How to Grow Grocery Store Basil
Dozens of new Basil plants for cheap
Dividing a pot of supermarket Basil can give you dozens of new, healthy plants.
There are a few ways to grow Basil but sometimes sowing seed or taking cuttings can for some be more work than its worth. Especially when you can buy a brand new Basil plant every time you go to the supermarket for as low as £1.25. That’s actually less than a packet of seeds and a lot more convenient.
I was pondering all of this while standing in the herb section of my local grocery store. So many people buy those little pots of basil and left in the container they can even regrow a bit before having to be replaced. Even so, they don’t last very long but what if the plants inside could be divided and grown on individually? Would they survive? Would they be strong? Would it be easy? I’m delighted to say that the answer to these questions is yes!
Can you actually grow supermarket herbs?
Live herbs purchased from grocery stores are grown in very controlled conditions and are monitored from seed to shopping trolley to ensure optimum growth. Basically, they’re used to the good life but are grown in such dense plantings that the compost can’t sustain life for long.
My philosophy with plants is that even if one is sickly or grown in an unusual way that it still wants to live. That’s what living things do…LIVE. So I took a pot of Basil from the herb section shelf, handed over a few coins and then took it home to divide. I didn’t know if they’d survive or not but I could hear those strong young plants begging for more root space so I thought I’d at least try.
How to Split Supermarket Basil into Individual Plants
1 pot of Basil purchased from the shop
Rich potting compost – multipurpose will work
Small individual pots – toilet paper rolls are perfect
A warm window sill, greenhouse, or conservatory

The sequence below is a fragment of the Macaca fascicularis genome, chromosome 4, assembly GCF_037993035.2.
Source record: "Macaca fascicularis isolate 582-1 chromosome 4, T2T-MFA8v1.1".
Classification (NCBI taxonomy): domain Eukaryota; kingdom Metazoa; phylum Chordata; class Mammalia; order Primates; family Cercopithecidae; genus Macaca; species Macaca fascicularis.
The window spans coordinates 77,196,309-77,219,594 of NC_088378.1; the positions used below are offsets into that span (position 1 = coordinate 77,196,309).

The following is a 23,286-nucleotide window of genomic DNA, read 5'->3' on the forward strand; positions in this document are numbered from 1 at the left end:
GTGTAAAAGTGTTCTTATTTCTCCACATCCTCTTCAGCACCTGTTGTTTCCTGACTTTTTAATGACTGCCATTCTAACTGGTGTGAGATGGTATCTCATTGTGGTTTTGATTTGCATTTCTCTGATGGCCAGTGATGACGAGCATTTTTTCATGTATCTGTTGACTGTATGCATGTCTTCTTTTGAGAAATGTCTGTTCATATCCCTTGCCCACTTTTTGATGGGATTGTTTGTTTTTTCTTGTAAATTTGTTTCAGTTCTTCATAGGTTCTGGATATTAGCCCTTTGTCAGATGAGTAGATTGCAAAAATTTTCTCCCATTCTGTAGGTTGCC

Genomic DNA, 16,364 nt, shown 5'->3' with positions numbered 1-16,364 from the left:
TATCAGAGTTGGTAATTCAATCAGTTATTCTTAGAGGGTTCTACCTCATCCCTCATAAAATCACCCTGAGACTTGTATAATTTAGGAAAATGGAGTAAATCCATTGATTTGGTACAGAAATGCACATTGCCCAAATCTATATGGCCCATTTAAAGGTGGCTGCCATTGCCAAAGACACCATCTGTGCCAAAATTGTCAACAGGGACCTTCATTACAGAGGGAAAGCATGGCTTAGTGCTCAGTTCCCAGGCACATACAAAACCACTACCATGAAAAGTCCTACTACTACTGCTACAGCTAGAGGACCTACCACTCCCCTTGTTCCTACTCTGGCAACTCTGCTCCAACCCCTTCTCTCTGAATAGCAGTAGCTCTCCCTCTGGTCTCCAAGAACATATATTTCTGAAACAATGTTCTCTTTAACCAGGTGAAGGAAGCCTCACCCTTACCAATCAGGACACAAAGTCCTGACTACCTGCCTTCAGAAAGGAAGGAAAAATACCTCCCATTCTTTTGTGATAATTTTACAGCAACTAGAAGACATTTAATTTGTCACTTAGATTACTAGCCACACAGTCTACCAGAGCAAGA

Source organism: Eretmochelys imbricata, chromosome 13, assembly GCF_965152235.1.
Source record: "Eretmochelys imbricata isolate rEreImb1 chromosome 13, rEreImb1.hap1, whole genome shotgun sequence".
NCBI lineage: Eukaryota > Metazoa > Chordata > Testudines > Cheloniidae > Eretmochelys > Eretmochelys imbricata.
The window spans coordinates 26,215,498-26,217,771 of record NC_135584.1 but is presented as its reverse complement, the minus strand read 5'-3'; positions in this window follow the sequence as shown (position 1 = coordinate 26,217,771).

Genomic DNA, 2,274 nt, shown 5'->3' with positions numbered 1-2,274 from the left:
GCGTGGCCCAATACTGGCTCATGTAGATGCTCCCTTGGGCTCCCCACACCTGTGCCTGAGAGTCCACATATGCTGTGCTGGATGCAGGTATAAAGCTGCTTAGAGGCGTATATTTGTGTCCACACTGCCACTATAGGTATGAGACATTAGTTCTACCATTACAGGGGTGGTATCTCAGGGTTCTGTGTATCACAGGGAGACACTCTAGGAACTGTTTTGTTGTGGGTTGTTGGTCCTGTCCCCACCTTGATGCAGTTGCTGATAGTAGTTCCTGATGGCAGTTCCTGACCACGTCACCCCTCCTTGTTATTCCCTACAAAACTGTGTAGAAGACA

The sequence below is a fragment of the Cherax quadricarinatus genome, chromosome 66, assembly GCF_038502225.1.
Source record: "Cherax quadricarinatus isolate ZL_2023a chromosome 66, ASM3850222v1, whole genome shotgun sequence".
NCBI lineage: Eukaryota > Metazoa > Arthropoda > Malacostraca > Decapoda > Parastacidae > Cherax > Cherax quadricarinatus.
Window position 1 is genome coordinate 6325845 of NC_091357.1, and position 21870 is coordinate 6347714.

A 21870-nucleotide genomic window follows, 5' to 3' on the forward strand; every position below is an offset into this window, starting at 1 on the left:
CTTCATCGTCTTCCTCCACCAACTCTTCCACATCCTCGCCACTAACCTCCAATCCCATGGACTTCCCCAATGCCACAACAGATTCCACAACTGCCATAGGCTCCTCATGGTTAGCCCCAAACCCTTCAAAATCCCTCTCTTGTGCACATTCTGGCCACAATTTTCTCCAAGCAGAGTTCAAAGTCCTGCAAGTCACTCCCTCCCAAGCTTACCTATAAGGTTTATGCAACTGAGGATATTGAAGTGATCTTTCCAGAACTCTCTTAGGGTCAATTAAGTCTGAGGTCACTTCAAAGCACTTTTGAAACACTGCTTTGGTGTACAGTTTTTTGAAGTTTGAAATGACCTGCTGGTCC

Step 1: Rip the Basil in Two
Take the Basil out of the pot and gently pull the compost/root-ball into two pieces. I say gently but in reality you’re going to have to rip through some roots. Using a slow but firm action in this step helps minimise damage. Also try your hardest to not damage the stems of your plants.
Step 2: Plant up the Healthiest
Take up one half and have a look at the cross-section of plants. You’ll see that some plants are bigger and stronger than others and these are the ones that you want to target. Gently pull and tease these larger plants out not worrying as much about the smaller ones. Take each decent Basil plant and tuck it up into its own pot, ensuring that it’s not planted any deeper in the compost than it was in the original pot.
I actually planted some of the weaker ones in communal pots to see if they’d grow too. They did but are smaller than their siblings. Even so, they’re healthy and growing beautiful green leaves.
Step 3: Pinch out the Growing Tips
Once all of your plants are potted up, pinch out the growing tips. This means to remove the top of the plant down to where you see the last leaf node coming out of the stem (this is just above where the two seed leaves may still be on each plant – see above photo).
Removing the top of the plant will give the plant the opportunity to focus energy on developing a good root system rather than trying to support all of those luxurious leaves. The best part of this step is that you can use all of those growing tips to make a nice pesto that very day.
Step 4: Water your plants well
Then place them in a warm conservatory, window sill, or greenhouse and keep them well watered. Basil does not like the cold so choose the warmest room in your home if you don’t have access to a greenhouse. Recovery time took 20 days from the day they were potted up to the day I started hardening them off. ‘Hardening off’ involves setting the plants outside in the day and then taking them back indoors at night. After a week of this, your plants should be accustomed to the outside temperature and can survive growing in the garden.
And that’s pretty much it as far as growing on the plants on to this stage. Aftercare of Basil in the garden is to keep it in full sun with moist roots and the more you pick those growing tips the more it will produce. Just one of these supermarket plants should keep you in basil for the rest of the summer and that’s not bad for a £1.25 investment!